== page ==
This is why the police have to be restructured. Society needs to start over with law enforcement.


Some people just pissed me off.

Photo by Samantha Sophia on Unsplash

I have done a lot of things in my life more or less out of spite. Like learning to play the violin because my best friend in 1971, a spoiled ten-year-old girl, told me I would never be able to play it. Fast forward fifty years, and I’m learning the first Beethoven violin sonata as my retirement project. So there, bitch.

But an initial spiteful impetus can lead to meaningful outcomes. And time mellows rigid ideas like an autumn ode by the unforgettable romantic poet John Keats, who coined the term “negative capability,” the ability to accept ambiguity.

When I…


At age 60, I have finally embraced my radical incompetence.

Photo by Michel Catalisano on Unsplash

I started playing the violin when I was 14. My parents bought me a second-hand violin for $30.00 way back when we still lived in Newfoundland in the nineteen seventies. It was signed inside by the maker who was a man named John who hailed from a village called Joe Batt’s Arm. I think he also carved the black wooden case it came with. It was my Christmas present in 1973.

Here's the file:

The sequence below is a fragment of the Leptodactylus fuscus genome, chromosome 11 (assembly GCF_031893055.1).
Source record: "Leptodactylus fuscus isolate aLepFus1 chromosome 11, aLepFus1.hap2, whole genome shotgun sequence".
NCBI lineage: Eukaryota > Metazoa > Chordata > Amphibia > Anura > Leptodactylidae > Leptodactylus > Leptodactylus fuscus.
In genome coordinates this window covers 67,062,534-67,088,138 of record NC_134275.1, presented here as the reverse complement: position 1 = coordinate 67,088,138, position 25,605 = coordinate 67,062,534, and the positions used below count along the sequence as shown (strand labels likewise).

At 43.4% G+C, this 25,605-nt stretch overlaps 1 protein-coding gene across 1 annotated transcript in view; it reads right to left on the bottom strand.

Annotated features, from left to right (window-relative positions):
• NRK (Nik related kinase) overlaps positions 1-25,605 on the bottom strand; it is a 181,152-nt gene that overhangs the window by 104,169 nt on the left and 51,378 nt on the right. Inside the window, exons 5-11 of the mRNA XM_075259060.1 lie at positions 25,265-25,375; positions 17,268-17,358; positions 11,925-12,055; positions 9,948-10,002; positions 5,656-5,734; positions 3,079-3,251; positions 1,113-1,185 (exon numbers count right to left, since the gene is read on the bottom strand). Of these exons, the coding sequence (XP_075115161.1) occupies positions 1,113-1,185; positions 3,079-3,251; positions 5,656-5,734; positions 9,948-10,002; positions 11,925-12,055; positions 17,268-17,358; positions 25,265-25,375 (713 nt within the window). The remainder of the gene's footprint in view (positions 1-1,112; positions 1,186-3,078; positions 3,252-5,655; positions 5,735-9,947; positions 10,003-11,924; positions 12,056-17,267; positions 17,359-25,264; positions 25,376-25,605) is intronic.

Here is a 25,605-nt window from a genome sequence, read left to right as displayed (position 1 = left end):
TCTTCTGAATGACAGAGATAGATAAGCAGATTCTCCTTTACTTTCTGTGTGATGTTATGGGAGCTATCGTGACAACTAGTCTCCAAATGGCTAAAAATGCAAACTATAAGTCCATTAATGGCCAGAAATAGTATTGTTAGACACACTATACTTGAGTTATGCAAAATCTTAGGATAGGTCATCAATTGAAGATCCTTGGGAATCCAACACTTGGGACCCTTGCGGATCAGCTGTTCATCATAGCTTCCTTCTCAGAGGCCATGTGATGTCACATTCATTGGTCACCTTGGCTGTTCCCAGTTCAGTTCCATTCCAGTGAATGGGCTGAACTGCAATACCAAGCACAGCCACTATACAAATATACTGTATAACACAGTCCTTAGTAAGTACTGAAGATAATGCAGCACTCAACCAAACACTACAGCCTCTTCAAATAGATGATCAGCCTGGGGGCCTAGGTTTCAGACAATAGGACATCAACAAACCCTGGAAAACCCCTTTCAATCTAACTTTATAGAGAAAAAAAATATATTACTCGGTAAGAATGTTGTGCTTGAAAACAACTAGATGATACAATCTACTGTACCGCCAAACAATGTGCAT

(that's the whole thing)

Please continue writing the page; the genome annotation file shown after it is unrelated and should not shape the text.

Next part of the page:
I didn’t actually start playing until two years later when we moved to Ontario. There was no music program at my junior high school in St. John’s, and my…


Wonderful! A great explanation of the archetypes.

As an English teacher, I used to teach archetypes using the theories of Jung and Northrop Frye. Reading this, I almost wish I could teach again and use your article as a reading and model for the assignment on personal and literary archetypes that I used to give.

Too bad I read it one year too late!


But that doesn’t mean we can’t do anything about it.

Photo by Mandy Henry on Unsplash

Are humans just smooth primates? Yes and no. It’s complicated. We have an inherent, biologically driven nature and a socially constructed nature. The relationship between them has been debated ever since biology was first defined as a science. In the late twentieth century it became a tired, cliched discussion known as the nature-nurture debate.